Second That Emotion
September 24th, 2001
I want to continue on this idea of the role that emotion plays
in the broadcast journalist's arsenal of tools.
We often hear one of two contradictory messages when it comes
to expressing emotions in our stories. One school holds that
emotion has no place in our work.
After all we are supposed to be the cool, calm, and collected
reporters of fact as it happens. The other school holds the
simplistic notion that if it's a sad story you are telling,
you should affect a sad voice and face or if it is a light
story, the opposite. Neither of these approaches is very realistic
when it comes to the emotional content of your work. I mentioned
in the last installment that getting experience in a therapy
group, an acting class or similar arrangement could be useful.
Let me be clear on this: this is not to say that you have
to be suffering from emotional problems to engage in this
kind of training. To the contrary, if these shades and variations
of our communication are to be used, you will have to be pretty
much together. But what is interesting about the actor's approach
to story telling is that the emotions - whether they are anger,
silliness, saddness, fear or the like - are the tools of their
trade. Yes, they work from a script (just like journalists),
and yes, they have cues and schedules to hit (just like journalists),
and yes, for their words to mean anything to their audience,
they have to be connected to an emotional reality, emphasis
So at the risk of repeating myself, the way our strong emotions
work is that they creep up on us, they move us, and at times
even, they overwhelm us. In other words, they often leak out
despite our best efforts to hold them back. This is not only
appropriate, it is human.
As a journalist, you have a job to do: organize facts, set
them in a context, explain complexity, and to be effective,
you must connect with your audience. Do your journalistic
work, and be aware of what your emotions are doing. When they
cloud into the picture, you don't automatically get excused
from your duties, you have to integrate what your genuine
feelings are into the very important work you have to do.
A client of mine at a large Spanish language station on the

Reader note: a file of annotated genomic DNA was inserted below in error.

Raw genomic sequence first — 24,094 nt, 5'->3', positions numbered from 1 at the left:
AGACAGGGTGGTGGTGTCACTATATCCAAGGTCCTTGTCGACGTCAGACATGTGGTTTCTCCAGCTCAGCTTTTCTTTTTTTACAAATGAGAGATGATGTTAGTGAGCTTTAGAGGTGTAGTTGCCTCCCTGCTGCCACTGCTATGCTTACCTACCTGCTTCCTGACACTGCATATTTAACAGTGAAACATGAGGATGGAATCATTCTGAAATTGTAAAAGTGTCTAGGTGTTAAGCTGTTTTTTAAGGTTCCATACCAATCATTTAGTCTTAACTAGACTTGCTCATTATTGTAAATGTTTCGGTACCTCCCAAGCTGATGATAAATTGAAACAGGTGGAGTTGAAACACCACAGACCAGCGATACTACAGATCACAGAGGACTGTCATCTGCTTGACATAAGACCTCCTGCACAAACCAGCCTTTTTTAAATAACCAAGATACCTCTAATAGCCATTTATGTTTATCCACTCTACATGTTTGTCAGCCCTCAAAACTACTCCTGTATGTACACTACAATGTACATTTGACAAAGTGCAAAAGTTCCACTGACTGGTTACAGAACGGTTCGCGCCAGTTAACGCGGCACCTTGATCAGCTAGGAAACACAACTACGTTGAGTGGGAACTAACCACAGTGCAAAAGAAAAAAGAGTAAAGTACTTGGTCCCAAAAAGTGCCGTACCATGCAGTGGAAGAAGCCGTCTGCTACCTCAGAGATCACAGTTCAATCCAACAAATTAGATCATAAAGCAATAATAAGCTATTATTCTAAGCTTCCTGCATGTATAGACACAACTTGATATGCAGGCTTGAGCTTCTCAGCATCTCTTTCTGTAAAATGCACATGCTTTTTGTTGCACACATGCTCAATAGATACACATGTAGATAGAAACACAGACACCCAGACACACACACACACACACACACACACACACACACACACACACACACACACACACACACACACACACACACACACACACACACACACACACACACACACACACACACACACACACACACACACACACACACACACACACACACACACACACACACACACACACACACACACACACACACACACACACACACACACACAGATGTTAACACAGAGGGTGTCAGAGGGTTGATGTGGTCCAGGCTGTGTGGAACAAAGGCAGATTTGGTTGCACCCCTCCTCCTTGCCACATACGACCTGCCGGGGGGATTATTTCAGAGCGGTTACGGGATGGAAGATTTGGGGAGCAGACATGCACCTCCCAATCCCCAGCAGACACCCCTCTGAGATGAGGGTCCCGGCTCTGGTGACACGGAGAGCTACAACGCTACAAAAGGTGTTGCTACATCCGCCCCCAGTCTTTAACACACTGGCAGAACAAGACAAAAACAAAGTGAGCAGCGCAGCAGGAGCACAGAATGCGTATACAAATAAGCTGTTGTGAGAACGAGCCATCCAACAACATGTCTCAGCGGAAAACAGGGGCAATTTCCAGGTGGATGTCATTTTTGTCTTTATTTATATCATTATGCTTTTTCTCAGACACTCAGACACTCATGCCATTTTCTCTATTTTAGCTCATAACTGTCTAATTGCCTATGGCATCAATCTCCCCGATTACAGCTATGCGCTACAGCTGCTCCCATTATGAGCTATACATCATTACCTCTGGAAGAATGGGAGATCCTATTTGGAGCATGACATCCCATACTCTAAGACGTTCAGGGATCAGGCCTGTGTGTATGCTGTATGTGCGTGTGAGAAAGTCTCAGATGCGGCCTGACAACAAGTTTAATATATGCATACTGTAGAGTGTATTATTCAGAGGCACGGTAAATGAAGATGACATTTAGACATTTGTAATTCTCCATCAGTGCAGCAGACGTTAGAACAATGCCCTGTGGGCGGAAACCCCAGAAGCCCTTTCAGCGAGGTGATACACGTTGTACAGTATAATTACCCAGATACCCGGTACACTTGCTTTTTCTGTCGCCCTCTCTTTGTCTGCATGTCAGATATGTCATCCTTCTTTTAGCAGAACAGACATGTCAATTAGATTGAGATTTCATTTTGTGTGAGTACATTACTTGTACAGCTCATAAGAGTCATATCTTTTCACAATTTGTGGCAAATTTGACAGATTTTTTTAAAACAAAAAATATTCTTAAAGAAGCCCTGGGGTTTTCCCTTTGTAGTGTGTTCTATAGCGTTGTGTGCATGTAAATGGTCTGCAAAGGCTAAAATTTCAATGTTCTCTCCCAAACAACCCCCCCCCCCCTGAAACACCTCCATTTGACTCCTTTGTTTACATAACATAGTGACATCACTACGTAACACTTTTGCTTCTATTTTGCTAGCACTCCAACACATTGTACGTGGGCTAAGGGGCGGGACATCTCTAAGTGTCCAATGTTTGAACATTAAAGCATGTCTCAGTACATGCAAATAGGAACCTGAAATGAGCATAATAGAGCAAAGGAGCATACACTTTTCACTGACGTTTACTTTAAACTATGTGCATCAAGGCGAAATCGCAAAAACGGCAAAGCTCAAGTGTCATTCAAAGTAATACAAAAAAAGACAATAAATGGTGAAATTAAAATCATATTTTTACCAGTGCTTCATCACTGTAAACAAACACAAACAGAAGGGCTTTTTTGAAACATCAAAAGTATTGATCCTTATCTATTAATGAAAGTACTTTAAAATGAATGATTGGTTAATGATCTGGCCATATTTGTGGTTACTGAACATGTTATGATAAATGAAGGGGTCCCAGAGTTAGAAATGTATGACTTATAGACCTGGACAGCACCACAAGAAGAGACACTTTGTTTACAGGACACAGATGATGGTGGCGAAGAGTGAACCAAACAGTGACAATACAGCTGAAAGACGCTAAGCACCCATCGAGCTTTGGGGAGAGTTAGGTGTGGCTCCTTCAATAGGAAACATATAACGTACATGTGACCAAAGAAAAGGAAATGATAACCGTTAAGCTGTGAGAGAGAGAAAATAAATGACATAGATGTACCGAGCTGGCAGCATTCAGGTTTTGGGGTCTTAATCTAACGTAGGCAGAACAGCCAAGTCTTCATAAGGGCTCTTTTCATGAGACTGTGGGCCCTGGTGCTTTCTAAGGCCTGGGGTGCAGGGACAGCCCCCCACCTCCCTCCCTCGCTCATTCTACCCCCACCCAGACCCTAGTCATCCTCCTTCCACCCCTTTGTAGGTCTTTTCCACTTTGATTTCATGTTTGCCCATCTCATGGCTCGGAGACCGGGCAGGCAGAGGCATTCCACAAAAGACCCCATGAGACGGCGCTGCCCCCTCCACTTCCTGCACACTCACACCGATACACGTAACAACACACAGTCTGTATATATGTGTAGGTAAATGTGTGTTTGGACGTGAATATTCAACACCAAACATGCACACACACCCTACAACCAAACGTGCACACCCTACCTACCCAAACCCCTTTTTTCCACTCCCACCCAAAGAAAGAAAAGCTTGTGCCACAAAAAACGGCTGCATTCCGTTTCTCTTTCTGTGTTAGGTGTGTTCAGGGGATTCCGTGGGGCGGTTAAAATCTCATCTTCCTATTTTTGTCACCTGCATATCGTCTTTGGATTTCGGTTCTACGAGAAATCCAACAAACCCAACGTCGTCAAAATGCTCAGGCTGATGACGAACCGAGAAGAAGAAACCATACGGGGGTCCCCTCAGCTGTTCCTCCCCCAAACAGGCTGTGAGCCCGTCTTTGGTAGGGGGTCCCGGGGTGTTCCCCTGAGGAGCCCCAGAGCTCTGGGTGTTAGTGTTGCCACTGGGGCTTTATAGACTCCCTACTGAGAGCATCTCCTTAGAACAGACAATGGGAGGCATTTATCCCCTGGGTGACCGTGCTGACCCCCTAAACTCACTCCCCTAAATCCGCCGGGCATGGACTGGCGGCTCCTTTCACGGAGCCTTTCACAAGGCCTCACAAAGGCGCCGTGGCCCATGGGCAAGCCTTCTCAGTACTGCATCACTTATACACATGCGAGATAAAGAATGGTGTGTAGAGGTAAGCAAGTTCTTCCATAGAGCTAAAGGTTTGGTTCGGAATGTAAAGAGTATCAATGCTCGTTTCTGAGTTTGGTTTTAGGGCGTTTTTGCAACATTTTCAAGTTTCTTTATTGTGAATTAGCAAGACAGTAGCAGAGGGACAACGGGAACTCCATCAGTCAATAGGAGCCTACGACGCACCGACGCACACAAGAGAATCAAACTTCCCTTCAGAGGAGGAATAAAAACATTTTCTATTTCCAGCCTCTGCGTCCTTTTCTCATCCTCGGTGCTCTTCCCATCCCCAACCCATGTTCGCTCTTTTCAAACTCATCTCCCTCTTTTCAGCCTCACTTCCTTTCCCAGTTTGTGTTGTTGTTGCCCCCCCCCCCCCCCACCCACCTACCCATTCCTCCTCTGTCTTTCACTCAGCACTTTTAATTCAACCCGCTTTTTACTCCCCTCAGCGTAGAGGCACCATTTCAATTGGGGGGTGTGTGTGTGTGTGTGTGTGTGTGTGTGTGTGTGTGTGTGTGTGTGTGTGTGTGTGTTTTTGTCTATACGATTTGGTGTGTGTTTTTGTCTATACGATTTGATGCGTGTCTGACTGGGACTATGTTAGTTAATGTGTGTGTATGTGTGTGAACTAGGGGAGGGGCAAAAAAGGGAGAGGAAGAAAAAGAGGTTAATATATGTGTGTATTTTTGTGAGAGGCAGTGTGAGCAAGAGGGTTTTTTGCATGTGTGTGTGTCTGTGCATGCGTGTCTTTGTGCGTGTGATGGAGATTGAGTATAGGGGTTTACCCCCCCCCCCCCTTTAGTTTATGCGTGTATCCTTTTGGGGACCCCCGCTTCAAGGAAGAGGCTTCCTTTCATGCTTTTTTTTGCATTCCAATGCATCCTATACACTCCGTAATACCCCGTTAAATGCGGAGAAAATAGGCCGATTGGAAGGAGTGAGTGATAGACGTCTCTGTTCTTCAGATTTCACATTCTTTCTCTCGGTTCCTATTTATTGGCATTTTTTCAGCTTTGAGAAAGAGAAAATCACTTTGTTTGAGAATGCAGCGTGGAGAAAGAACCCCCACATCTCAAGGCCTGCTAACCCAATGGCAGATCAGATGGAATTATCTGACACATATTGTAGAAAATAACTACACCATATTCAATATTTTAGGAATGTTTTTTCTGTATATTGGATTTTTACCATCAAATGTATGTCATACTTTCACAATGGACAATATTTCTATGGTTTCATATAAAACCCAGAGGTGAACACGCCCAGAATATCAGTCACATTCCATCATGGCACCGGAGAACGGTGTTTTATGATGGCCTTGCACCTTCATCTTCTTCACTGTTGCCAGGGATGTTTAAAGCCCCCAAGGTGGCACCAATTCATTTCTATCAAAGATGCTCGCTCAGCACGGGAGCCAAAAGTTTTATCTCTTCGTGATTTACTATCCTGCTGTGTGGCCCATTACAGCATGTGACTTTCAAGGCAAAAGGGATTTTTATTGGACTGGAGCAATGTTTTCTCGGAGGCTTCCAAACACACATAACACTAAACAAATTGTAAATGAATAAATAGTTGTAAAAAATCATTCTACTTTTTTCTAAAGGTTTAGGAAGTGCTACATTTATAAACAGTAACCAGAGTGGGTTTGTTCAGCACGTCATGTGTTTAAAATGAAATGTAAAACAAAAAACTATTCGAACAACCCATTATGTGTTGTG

east coast reviewed a report she had done from Acapulco after
the devastating floods there. She was actually reporting from
the neighborhood in which she had grown up, and it was now
virtually destroyed. As she wound through the complex information
on the flood, her own emotions began to bubble forth, and
toward the end of the piece, she was barely holding back her
own tears. Her evaluation of the work was that it was terrible,
unprofessional, amateur - after all, it was her job, she thought,
to keep it all together for her audience. But a poll of the
rest of her co-workers around the monitor revealed to a person
that they thought it was some of her best work. She neither
fell apart as a blubbering, sobbing mess nor did she ignore
the emotional depth of the story.
One of the most amazing things about reporters is their unshakable
instinct to complete their stories, no matter how the world
is falling down around them.
In doing her work, albeit with the 'intrusion' of her own
emotions, my client reported a dimension of the story that
would not have been there with a cool recitation of statistics.
In fact the story was a powerful and moving document of not
only the mere facts of the story, but of the emotional dimension
of it as well.
This has to be extraordinarily true this week for all the
broadcast journalists who have to report on the enormity of
the tragedy that took place in New York, and by and large,
the performances have been very touching. Until next time,